"Everybody talks about my numbers. My numbers compare to everyone that's in there. But do you need a Super Bowl [ring] to be kind of verified? To be [considered] one of the best? If that's the criteria, that's the criteria. But if I had a vote, I would vote [for me]."
Eagles owner Jeff Lurie was effusive in his praise of McNabb yesterday. Called him one of the greatest players in club history, which he was. Called him the greatest quarterback in club history, which, with apologies to Norm Van Brocklin, who only spent three seasons in Philadelphia, he also was.
Called him a franchise-changing quarterback, which he absolutely, positively was.
During his 11 seasons in Philadelphia, the Eagles made eight playoff appearances, won five division titles, made it to the NFC Championship Game five times and the Super Bowl once.
McNabb holds almost every significant Eagles passing record. He's one of just three quarterbacks in NFL history with more than 35,000 passing yards (37,276) and more than 3,000 rushing yards (3,459).
All of that warrants him becoming just the ninth player in club history to have his number retired.
But does it make him Hall of Fame-worthy?
"That's up to the voters in retrospect to look at," Lurie said. "It's hard to look at things right away. As you look back 5 years from now and see what's been accomplished, they'll come up with a good decision."
As one of the 46 members of the Hall of Fame selection committee, and a guy who has a lot of respect for McNabb both as a player and a person, I'd like to be able to tell you that I think he belongs in Canton.
But I can't. Maybe that will change by the time he becomes eligible in 2017, but I doubt it.
Four years ago, after Andy Reid happened to mention Donovan and the Hall of Fame in the same breath, I wrote a column gauging his Canton chances. This was late in the 2009 season. McNabb was on his way to one of the better statistical seasons of his career.
My feeling at the time was that McNabb, who had just turned 33, didn't have Hall of Fame numbers yet, but if - if - he could put together three or four more solid seasons, he probably would.
That seemed a reasonable expectation at the time. But 5 months later, the Eagles traded McNabb to Washington and everything went to hell.
He would start just 19 more games - 13 for the Redskins in 2010, and six for the Vikings the next season, and that was all she wrote.
Threw for just 4,403 yards, 18 touchdowns and 17 interceptions his last two seasons, which I don't think is enough to put him over the Hall of Fame hump.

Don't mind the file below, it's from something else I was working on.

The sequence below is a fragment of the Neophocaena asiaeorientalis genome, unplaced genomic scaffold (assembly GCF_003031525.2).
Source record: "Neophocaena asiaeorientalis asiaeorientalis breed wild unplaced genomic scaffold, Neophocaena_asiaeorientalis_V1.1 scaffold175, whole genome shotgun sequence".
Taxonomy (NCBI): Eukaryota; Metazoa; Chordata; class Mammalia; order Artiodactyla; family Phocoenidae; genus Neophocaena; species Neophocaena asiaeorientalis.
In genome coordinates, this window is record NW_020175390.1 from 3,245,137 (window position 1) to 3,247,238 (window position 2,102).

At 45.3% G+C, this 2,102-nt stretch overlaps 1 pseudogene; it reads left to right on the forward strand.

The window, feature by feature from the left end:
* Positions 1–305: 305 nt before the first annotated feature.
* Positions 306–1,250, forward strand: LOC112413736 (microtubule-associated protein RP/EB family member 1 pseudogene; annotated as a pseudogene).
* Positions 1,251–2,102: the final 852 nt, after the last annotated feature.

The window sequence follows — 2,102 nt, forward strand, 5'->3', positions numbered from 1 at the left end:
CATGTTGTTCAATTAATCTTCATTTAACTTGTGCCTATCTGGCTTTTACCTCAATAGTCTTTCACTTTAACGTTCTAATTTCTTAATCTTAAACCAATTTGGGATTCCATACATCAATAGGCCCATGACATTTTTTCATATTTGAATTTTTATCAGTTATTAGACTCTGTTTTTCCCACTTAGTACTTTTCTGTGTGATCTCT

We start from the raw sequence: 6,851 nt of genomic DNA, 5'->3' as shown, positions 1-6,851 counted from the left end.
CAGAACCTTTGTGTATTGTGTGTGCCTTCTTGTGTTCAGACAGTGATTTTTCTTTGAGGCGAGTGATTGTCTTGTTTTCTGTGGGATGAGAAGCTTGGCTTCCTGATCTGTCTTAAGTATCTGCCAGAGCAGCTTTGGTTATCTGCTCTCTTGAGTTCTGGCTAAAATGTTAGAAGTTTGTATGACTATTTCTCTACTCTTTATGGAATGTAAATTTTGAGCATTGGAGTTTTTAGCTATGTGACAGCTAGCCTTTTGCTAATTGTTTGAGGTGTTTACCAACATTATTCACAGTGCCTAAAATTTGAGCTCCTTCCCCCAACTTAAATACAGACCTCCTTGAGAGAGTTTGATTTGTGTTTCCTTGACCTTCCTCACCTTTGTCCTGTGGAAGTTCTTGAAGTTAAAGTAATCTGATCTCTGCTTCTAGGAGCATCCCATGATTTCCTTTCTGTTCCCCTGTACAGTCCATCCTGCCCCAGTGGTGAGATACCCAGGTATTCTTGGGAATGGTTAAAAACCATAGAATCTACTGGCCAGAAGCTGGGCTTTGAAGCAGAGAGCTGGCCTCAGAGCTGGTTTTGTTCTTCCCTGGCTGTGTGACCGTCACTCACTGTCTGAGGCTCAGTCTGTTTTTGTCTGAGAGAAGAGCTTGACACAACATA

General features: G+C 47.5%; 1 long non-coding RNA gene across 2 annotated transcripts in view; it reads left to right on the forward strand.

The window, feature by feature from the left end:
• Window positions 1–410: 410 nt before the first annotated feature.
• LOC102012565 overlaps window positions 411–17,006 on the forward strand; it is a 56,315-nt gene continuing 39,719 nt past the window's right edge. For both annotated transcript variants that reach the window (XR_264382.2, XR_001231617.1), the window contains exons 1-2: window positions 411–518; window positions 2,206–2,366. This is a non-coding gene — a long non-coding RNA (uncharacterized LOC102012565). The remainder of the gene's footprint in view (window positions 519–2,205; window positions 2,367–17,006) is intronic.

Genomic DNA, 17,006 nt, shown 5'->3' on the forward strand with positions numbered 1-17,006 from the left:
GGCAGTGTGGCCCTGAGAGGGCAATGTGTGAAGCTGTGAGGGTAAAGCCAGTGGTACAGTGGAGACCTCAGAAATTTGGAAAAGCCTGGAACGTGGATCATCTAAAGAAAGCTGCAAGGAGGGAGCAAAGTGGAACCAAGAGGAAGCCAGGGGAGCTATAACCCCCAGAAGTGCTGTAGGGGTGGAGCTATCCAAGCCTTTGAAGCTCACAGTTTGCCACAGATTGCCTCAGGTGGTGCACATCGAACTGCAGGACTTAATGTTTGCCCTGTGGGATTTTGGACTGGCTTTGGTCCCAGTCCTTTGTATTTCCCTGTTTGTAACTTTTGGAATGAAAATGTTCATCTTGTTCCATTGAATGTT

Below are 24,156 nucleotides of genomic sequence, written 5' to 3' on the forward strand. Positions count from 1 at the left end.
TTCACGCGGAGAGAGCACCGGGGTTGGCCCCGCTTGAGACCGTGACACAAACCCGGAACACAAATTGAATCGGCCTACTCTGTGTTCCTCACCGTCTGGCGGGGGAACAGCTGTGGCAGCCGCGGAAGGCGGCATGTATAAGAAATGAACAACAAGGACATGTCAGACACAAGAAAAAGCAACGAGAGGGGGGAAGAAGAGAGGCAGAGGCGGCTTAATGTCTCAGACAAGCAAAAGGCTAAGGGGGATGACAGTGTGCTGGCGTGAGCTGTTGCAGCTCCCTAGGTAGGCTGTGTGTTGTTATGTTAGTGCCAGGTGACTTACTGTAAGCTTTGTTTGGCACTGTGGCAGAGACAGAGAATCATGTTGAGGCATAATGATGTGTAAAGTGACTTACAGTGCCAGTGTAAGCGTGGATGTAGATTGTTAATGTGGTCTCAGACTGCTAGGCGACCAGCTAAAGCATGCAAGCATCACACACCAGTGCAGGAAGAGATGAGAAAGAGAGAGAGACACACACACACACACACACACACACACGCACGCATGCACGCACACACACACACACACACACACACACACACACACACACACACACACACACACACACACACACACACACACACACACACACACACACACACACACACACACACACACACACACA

You can play the numbers game to make a case both for and against McNabb being Hall of Fame-worthy.
He is 17th in career passing yards with 37,276. That's more than a number of quarterbacks already in Canton, including Jim Kelly (35,467), Steve Young (33,124) and Troy Aikman (32,942), who all got in in their first year of eligibility.
But it's also fewer than non-Hall of Famers such as Boomer Esiason (37,920), Dave Krieg (38,147), Kerry Collins (40,922), Drew Bledsoe (44,611) and Vinny Testaverde (46,233).
He is 22nd in career touchdown passes with 234. That's more than Young (232) and Aikman (165), but fewer than Esiason (244), Krieg (261) and Testaverde (275).
As I mentioned earlier, he's one of just three quarterbacks with 35,000 passing yards and 3,000 rushing yards. The other two - John Elway and Fran Tarkenton - are in the Hall of Fame.
But how much weight really should be given to a quarterback's rushing yards? Michael Vick has rushed for more yards than any quarterback in history, and the only way he's getting into the Hall of Fame is if he buys a ticket. Even McNabb always has despised any discussion of his running ability.
McNabb is 53rd in career completion percentage (.590), behind players like Brian Griese (.627), Marc Bulger (.621), Trent Green (.606), Jon Kitna (.603), David Carr (.597) and Tarvaris Jackson (.594).
He is 25th in game-winning drives with 25, behind former Eagle Randall Cunningham, and tied with Jake Delhomme.
He is 38th in fourth-quarter comebacks with 17, the same number as Ron Jaworski and four fewer than Cunningham. His 6.9 yards-per-attempt average is 105th, behind, among others, Cunningham and Vick (each 7.0).
The best thing about McNabb always has been his knack for not throwing interceptions. He has the fourth best touchdowns-to-interceptions ratio in history (2.00), behind only Aaron Rodgers (3.72), Tom Brady (2.71) and Steve Young (2.00). He also has the fourth-best interception percentage (2.2) in history, behind Rodgers (1.7), Brady (2.1) and Neil O'Donnell (2.1).
With respect to McNabb's suggestion that his lack of a Super Bowl ring might keep him out of the Hall more than his numbers, I don't agree.
Eight quarterbacks have entered Canton in the last 20 years - Warren Moon (2006), Aikman ('06), Dan Marino ('05), Young ('05), John Elway ('04), Kelly ('02), Joe Montana ('00) and Dan Fouts (1993). Four of those eight - Moon, Marino, Kelly and Fouts - never won a Super Bowl.
Another problem for McNabb is going to be the fact that there will be several other Canton-worthy quarterbacks who probably will be retiring in the next 4-5 years, including Brady, Peyton Manning, Drew Brees, Eli Manning and Ben Roethlisberger. Which means if he doesn't get in right away, he's going to get stuck in a Canton quarterback traffic jam.
I didn't write this column to rain on McNabb's retirement parade. I'm glad the Eagles are retiring his number. It is a deserving honor. He was a very good player and is an even better person.
And maybe, as Lurie suggested, time will change my opinion of McNabb's Canton chances. Right now, though, if I was him, I wouldn't get my hopes up.